Concerns About Bariatric Surgery - My Bariatric Life

My Bariatric Life Health Guide
  • One of my all time favorite actors, Dustin Hoffman, starred in a motion picture quite a few years back called Marathon Man. It was released around 1976 and has a particularly harrowing scene where poor old Dustin is getting his dental work readjusted by a madman who asks again and again, “Is it safe?”

    Hoffman insists he does not know what the question means, anymore than you might know what I’m talking about at this exact moment if you have never seen that movie. Nonetheless, whether you have seen the picture or not, you can probably identify immediately with the question at hand: Is it safe?

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    Simply put, we like to know that we are safe. If there is any doubt in that regard then we seek reassurance that we are, in fact, quite safe.

    Is it safe? Well, let’s find out.

    Weight Loss Surgery as a Safe Resolution for Morbid Obesity

    Speaking directly, gastric bypass surgery is a safe procedure if performed by a skilled surgeon in an appropriate medical facility. While no operation is without risk, the potential for mishap is minimal if the above criteria is met. In addition, the possibility of developing life-threatening health complications that stem from obesity are much greater than any complications that might present because of surgery.

    Concerns of the Bariatric Patient

    Perhaps the best way to discover patient concerns is to directly ask the patient what those concerns might be. A valid and unobtrusive way of doing this is to access postings on public internet sites.


    Bariatric patients who were attending a support group at a major hospital in a Midwestern city were asked what Internet resource (if any) was used as an avenue of support. A site housing ten forums regarding specific concerns of bariatric patients was mentioned well beyond that of any other resource.

    One-hundred and ninety-one postings were examined and the themes and concerns that presented most regularly were concerns about depression, fear of dying, and concerns about nutrition.

    Those who posted concerns about depression were given support and empathy by peers. Numerous suggestions were made to seek professional help and website names and addresses were offered as resources.

    Despite the fact that the fear of dying from bariatric surgery is mostly unrealistic, many people who were preparing for weight loss surgery expressed concerns regarding the possibility of death. Such individuals were again given community support and recommendations were made to seek spiritual guidance or invoke a bit of humor into the situation. Others offered support by exploring the unlikelihood of death as a result of bariatric surgery.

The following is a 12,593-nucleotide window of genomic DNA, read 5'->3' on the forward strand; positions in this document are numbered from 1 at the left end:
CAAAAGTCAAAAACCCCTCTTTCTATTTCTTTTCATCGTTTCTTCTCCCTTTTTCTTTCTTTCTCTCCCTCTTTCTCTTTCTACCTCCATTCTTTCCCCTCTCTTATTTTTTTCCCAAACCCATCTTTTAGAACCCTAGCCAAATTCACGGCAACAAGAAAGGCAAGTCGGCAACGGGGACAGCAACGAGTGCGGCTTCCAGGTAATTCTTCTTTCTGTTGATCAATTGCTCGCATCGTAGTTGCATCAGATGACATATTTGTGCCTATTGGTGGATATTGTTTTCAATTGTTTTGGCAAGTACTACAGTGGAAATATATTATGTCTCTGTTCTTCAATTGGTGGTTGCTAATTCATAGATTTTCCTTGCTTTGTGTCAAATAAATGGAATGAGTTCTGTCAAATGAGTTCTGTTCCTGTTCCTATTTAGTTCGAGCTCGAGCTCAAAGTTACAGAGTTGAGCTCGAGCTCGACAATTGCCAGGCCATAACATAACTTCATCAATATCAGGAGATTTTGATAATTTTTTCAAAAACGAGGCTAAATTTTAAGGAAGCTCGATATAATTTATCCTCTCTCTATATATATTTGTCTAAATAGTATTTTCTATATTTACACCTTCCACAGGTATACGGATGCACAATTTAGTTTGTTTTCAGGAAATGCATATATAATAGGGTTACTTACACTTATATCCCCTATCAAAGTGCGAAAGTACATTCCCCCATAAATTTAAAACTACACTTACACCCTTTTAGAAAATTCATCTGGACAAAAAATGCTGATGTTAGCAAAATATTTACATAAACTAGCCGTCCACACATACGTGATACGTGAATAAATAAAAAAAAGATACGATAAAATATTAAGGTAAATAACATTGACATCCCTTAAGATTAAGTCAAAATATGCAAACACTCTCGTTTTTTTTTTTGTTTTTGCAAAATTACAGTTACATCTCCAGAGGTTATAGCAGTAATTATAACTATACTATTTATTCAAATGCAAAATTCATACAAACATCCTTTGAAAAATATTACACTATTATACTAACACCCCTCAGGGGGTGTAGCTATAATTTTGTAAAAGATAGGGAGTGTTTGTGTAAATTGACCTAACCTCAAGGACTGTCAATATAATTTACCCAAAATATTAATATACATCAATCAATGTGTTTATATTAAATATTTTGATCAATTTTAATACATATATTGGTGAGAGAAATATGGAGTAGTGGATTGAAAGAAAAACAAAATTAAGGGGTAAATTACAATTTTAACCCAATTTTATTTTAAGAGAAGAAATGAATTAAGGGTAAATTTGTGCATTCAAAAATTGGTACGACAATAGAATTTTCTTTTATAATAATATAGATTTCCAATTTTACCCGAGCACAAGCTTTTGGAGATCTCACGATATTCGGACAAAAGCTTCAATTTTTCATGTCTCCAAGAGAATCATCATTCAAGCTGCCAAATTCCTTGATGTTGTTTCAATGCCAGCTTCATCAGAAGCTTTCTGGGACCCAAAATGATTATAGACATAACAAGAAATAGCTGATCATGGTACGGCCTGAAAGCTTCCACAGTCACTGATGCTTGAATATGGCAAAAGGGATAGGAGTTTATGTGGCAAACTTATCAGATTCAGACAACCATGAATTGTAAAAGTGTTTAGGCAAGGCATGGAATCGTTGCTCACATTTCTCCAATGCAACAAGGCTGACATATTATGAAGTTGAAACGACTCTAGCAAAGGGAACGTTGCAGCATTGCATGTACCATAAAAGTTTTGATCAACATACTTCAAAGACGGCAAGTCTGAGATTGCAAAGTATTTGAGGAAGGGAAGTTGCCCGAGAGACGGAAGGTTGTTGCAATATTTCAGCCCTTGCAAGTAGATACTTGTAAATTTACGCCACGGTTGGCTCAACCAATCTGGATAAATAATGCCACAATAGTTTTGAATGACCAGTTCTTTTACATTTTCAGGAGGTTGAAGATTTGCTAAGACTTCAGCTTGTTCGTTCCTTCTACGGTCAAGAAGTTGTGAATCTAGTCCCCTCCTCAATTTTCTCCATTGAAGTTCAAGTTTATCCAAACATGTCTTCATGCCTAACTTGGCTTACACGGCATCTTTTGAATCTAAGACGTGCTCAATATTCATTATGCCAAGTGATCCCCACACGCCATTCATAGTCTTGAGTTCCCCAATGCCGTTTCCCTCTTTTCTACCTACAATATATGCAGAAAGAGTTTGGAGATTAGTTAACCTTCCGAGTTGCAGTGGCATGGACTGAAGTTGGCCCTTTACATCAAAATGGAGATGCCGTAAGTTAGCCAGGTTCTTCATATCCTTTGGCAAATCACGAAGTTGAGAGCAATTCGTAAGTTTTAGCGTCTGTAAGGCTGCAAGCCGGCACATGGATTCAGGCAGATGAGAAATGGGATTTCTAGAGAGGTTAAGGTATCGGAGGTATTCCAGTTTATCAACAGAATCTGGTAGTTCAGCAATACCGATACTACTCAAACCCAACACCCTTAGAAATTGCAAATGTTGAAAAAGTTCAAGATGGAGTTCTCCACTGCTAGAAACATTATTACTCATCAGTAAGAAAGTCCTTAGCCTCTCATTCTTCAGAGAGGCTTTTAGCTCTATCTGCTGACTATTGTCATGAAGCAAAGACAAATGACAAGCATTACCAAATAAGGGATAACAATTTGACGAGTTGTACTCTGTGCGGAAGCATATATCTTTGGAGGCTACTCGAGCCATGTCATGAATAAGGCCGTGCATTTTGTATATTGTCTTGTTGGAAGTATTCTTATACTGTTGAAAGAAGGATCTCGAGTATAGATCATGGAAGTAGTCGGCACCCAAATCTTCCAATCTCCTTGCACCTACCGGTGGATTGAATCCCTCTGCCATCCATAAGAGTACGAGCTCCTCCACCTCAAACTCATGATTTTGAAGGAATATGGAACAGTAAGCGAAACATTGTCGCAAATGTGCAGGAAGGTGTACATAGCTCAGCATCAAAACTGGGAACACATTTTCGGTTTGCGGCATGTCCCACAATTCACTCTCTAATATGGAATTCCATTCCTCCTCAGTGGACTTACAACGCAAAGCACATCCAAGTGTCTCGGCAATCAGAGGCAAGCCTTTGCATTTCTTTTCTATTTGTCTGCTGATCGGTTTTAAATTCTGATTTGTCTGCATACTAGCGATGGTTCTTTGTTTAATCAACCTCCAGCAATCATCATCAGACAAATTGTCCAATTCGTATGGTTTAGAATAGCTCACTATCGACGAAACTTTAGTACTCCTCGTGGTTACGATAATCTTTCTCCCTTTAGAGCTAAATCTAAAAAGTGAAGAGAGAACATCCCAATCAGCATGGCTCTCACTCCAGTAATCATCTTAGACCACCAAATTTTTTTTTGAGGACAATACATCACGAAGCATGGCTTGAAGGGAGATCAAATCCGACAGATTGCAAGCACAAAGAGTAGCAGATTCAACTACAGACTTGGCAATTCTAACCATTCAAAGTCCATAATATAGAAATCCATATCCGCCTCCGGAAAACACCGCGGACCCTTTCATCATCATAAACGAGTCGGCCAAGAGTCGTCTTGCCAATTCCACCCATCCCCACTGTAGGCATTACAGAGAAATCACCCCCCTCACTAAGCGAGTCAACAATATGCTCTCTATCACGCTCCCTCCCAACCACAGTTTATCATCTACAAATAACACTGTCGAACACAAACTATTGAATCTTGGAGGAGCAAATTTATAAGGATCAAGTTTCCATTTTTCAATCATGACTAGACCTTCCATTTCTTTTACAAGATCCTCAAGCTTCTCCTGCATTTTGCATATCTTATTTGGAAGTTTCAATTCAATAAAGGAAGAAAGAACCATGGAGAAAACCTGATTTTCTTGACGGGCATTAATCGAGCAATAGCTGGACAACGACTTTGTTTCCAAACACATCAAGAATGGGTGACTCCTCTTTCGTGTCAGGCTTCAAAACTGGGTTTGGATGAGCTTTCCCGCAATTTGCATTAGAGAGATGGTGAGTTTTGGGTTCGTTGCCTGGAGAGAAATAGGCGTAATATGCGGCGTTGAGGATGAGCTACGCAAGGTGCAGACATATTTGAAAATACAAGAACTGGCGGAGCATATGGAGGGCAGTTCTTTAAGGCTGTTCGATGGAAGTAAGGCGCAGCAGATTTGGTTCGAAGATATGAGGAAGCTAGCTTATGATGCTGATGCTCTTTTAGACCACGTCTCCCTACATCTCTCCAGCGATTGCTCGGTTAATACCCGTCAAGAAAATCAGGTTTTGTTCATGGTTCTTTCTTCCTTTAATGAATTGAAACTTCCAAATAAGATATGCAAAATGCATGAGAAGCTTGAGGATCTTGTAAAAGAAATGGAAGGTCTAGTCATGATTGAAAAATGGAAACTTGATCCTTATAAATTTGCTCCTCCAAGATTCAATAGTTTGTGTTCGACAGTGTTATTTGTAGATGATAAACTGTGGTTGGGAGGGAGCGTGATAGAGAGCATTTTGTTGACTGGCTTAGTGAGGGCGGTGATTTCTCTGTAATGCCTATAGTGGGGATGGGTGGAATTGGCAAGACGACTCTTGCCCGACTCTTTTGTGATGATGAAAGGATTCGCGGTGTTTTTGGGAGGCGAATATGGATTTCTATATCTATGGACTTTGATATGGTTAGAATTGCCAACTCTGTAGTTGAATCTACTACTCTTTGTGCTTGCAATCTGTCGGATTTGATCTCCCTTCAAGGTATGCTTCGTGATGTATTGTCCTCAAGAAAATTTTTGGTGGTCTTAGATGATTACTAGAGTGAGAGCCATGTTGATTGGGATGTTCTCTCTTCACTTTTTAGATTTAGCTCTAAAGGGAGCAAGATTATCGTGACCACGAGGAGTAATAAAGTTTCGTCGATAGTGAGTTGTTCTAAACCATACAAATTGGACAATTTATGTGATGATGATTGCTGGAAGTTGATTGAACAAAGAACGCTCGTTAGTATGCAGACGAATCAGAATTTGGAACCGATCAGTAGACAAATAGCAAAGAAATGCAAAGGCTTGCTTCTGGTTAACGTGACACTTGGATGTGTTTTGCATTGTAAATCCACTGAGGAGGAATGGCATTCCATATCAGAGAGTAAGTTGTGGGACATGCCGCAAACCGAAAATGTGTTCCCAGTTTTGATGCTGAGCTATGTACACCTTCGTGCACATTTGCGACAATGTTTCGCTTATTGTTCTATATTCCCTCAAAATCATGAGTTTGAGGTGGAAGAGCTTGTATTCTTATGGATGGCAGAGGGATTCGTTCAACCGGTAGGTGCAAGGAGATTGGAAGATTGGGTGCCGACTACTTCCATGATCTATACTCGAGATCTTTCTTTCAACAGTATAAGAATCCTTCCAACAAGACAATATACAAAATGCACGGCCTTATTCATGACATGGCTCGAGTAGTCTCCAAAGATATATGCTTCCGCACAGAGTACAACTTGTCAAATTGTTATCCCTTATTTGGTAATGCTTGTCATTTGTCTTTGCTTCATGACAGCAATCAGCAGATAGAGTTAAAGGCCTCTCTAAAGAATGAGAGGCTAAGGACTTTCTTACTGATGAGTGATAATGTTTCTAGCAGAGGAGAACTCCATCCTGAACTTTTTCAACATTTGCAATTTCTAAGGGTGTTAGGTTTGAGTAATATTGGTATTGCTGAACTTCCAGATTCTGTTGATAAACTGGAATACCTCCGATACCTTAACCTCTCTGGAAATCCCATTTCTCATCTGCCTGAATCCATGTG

Nutritional deficiencies were also an area of concern for bariatric patients. Again, the support of peers and the weight loss community was readily available and much of the conversation revolved around the guidelines set by the American Society for Bariatric Surgery.

    Mistakes in an Imperfect World

    Although bariatric surgery is relatively safe, it is not absolutely safe. As noted earlier in this post, weight loss surgery is most safe when performed by a competent and experienced surgeon in a suitable and appropriate environment.

  • There is currently an uproar in Los Angeles regarding the practices of 1-800-GET-THIN. An anesthesiologist is being accused of gross negligence by the Medical Board of California for his role in the death of a 52 year old patient who had a lap band implant.

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    Two of the clinics associated with the 1-800-Get-Thin campaign have discontinued Lap-Band surgeries because the maker of the Lap-Band device refuses to sell to companies who are partnered with the advertising campaign. There is currently a torrent of pending lawsuits.

    When seeking bariatric surgery, a cool eye on the overall safety of the procedure should be maintained as well as a mindful scrutiny of those you choose to incorporate into your medical team.

    Internet Scientific Publications - accessed 5/22/12
    Los Angeles Times - accessed 5/22/12
    Warrenton Weight Loss Institute - accessed 5/22/12

    Kiss Please heart this article to support weight-loss surgery topics on HealthCentral. Thank you!


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    My Story...
    You can read about my decision to have weight loss surgery back in 2003 and my journey to maintain a lifetime of obesity disease management since that time. My wish is to help you on your own journey of lifetime obesity disease management with shareposts along the way to help you navigate that journey successfully.

Published On: May 26, 2012